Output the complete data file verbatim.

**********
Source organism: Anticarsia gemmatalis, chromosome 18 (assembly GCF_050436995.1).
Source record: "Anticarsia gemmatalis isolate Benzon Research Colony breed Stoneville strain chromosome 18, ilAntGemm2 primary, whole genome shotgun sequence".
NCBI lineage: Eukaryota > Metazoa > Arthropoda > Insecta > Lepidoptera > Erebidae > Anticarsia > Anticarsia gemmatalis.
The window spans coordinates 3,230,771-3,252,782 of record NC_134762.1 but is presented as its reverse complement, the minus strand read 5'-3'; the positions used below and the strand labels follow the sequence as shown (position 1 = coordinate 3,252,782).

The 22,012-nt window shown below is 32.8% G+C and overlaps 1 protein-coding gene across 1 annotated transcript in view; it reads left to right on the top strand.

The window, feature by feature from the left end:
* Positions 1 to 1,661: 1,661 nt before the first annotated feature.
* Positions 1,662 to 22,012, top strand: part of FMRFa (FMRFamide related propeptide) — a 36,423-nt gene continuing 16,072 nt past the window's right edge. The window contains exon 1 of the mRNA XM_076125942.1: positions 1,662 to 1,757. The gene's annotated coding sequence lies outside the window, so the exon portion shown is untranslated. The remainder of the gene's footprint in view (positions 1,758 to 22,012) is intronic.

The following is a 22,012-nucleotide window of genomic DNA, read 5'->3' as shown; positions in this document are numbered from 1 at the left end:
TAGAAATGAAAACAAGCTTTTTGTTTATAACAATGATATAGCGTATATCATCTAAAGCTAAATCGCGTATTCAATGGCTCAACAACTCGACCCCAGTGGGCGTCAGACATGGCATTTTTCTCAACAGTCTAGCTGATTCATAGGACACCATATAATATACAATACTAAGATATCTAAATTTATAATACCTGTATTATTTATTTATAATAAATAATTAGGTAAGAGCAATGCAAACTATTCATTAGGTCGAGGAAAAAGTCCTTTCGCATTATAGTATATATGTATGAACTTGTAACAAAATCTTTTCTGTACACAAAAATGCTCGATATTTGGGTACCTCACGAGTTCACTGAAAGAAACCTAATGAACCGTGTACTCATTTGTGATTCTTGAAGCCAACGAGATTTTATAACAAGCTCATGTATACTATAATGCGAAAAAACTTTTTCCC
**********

Source organism: Anticarsia gemmatalis, chromosome 18 (assembly GCF_050436995.1).
Source record: "Anticarsia gemmatalis isolate Benzon Research Colony breed Stoneville strain chromosome 18, ilAntGemm2 primary, whole genome shotgun sequence".
NCBI lineage: Eukaryota > Metazoa > Arthropoda > Insecta > Lepidoptera > Erebidae > Anticarsia > Anticarsia gemmatalis.
The window spans coordinates 3,230,771-3,252,782 of record NC_134762.1 but is presented as its reverse complement, the minus strand read 5'-3'; the positions used below and the strand labels follow the sequence as shown (position 1 = coordinate 3,252,782).

The 22,012-nt window shown below is 32.8% G+C and overlaps 1 protein-coding gene across 1 annotated transcript in view; it reads left to right on the top strand.

The window, feature by feature from the left end:
* Positions 1 to 1,661: 1,661 nt before the first annotated feature.
* Positions 1,662 to 22,012, top strand: part of FMRFa (FMRFamide related propeptide) — a 36,423-nt gene continuing 16,072 nt past the window's right edge. The window contains exon 1 of the mRNA XM_076125942.1: positions 1,662 to 1,757. The gene's annotated coding sequence lies outside the window, so the exon portion shown is untranslated. The remainder of the gene's footprint in view (positions 1,758 to 22,012) is intronic.

The following is a 22,012-nucleotide window of genomic DNA, read 5'->3' as shown; positions in this document are numbered from 1 at the left end:
TAGAAATGAAAACAAGCTTTTTGTTTATAACAATGATATAGCGTATATCATCTAAAGCTAAATCGCGTATTCAATGGCTCAACAACTCGACCCCAGTGGGCGTCAGACATGGCATTTTTCTCAACAGTCTAGCTGATTCATAGGACACCATATAATATACAATACTAAGATATCTAAATTTATAATACCTGTATTATTTATTTATAATAAATAATTAGGTAAGAGCAATGCAAACTATTCATTAGGTCGAGGAAAAAGTCCTTTCGCATTATAGTATATATGTATGAACTTGTAACAAAATCTTTTCTGTACACAAAAATGCTCGATATTTGGGTACCTCACGAGTTCACTGAAAGAAACCTAATGAACCGTGTACTCATTTGTGATTCTTGAAGCCAACGAGATTTTATAACAAGCTCATGTATACTATAATGCGAAAAAACTTTTTCCC